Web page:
You may recall prior Digest posts regarding the World Trade Organization’s evaluation of the validity of the US Country of Origin Labeling (“COOL”) law.
On Monday, the WTO decided against the United States and has held that the COOL violates international fair trade rules. This is the third time the WTO has found COOL to be unfairly discriminatory and it is instigating Canada and Mexico to prepare to impose trade sanctions on US products such as wine and chocolate.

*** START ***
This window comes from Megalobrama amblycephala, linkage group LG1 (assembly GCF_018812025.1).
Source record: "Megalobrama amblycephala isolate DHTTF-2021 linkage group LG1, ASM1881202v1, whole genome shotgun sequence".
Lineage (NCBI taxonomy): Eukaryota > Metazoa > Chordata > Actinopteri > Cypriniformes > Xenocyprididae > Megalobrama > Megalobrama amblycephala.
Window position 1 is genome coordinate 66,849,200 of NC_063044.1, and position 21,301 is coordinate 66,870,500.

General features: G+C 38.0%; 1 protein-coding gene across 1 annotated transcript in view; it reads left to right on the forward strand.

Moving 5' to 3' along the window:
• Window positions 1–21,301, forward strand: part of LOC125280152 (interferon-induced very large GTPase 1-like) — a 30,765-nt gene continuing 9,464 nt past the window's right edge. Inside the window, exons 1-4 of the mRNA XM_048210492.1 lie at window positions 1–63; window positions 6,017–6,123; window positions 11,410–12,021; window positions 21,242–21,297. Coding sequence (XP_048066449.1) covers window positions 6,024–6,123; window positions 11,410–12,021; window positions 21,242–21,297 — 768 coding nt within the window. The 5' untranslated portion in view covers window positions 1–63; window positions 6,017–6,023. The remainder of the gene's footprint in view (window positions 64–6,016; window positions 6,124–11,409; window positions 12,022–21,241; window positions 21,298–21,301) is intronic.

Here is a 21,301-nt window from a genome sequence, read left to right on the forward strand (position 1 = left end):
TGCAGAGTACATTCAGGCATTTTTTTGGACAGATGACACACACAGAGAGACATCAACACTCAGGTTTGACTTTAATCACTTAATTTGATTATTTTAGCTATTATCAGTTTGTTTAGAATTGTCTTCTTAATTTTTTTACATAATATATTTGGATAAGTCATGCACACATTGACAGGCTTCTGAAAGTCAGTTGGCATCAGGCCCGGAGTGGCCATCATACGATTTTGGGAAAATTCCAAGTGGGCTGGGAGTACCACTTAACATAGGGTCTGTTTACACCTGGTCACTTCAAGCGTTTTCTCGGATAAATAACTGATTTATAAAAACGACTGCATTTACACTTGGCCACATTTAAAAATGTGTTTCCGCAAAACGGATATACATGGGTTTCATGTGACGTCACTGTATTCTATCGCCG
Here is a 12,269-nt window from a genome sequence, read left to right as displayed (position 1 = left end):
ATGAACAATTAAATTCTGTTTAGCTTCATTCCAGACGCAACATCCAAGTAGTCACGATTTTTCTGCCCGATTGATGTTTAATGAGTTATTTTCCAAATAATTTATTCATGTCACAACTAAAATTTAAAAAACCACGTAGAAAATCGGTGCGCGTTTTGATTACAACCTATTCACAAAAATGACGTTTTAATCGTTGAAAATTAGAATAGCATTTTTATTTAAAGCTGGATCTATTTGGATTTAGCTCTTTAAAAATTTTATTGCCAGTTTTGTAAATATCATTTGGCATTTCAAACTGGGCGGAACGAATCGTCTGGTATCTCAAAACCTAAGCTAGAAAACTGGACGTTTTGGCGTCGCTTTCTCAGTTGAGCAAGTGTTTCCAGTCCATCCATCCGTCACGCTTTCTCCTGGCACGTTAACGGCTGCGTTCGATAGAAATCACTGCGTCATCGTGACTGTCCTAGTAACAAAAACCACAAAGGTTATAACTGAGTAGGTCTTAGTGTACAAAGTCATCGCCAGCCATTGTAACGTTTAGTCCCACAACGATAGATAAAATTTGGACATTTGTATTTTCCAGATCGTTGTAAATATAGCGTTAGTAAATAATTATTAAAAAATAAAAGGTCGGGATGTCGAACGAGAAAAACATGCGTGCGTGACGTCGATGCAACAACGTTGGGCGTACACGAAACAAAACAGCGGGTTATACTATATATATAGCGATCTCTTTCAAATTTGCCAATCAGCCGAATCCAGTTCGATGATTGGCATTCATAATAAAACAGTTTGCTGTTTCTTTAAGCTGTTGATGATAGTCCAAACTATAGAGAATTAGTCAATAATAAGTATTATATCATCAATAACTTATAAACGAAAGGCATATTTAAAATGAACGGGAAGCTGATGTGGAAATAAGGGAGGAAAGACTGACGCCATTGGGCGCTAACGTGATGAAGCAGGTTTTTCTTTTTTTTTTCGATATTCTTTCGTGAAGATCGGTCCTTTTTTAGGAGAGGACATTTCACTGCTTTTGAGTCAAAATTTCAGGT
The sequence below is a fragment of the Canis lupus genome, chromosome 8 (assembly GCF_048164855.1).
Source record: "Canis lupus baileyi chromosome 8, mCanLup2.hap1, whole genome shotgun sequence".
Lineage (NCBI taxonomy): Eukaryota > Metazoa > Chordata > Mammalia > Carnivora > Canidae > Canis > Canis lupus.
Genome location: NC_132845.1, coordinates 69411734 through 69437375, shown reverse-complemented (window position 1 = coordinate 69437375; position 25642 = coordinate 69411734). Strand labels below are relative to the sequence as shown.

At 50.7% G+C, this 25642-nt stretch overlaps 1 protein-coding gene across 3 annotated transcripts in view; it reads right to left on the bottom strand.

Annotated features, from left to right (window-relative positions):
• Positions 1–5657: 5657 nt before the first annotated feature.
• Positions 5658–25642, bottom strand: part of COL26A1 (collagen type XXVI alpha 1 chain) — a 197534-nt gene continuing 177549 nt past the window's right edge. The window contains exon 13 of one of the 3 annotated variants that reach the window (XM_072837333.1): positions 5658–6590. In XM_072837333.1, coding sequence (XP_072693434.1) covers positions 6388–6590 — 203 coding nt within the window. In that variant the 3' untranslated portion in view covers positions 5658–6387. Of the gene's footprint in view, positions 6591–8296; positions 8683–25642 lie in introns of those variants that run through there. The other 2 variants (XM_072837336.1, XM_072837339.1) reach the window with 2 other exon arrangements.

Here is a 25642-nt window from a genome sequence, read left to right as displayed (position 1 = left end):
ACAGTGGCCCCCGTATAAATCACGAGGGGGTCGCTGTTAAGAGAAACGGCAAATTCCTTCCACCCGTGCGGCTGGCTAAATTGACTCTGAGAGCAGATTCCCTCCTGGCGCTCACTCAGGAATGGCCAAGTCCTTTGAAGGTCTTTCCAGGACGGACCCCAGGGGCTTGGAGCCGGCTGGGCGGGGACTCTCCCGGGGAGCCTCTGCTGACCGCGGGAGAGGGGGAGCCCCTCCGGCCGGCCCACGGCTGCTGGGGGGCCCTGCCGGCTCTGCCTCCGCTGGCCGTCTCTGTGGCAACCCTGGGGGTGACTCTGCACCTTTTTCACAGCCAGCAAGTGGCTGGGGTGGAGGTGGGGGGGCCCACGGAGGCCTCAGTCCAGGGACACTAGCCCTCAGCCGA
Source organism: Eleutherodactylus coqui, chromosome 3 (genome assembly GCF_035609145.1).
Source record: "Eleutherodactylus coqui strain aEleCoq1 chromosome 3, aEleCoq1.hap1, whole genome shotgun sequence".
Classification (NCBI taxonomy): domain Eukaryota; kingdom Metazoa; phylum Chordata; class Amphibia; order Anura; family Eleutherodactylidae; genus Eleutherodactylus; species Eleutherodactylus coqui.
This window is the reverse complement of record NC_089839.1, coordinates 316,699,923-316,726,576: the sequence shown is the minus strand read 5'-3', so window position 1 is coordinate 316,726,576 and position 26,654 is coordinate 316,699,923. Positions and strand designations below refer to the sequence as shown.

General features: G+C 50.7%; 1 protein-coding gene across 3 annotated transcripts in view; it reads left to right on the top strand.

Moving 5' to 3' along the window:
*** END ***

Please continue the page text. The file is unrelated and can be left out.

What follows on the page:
Consumer groups have also voiced their disappointment about the recent decision. Renee Hunt, a spokeswoman for the Ohio Ecological Food and Farming Association, an organic advocacy group, said: “It comes at the expense of consumers and American livestock farmers…Consumers want to have the choice of where their meat comes from, but, instead, Big Ag’s interests are protected.” Chris Waldrop, policy director at Consumer Federation of America, agreed when he said that the “decision flies in the face of the overwhelming numbers of U.S. consumers who want more information about the origin of their food.”
The US, Mexico, and Canada each have 60 days to appeal the ruling; however, a change in the WTO’s heart is unlikely unless the law undergoes significant reform.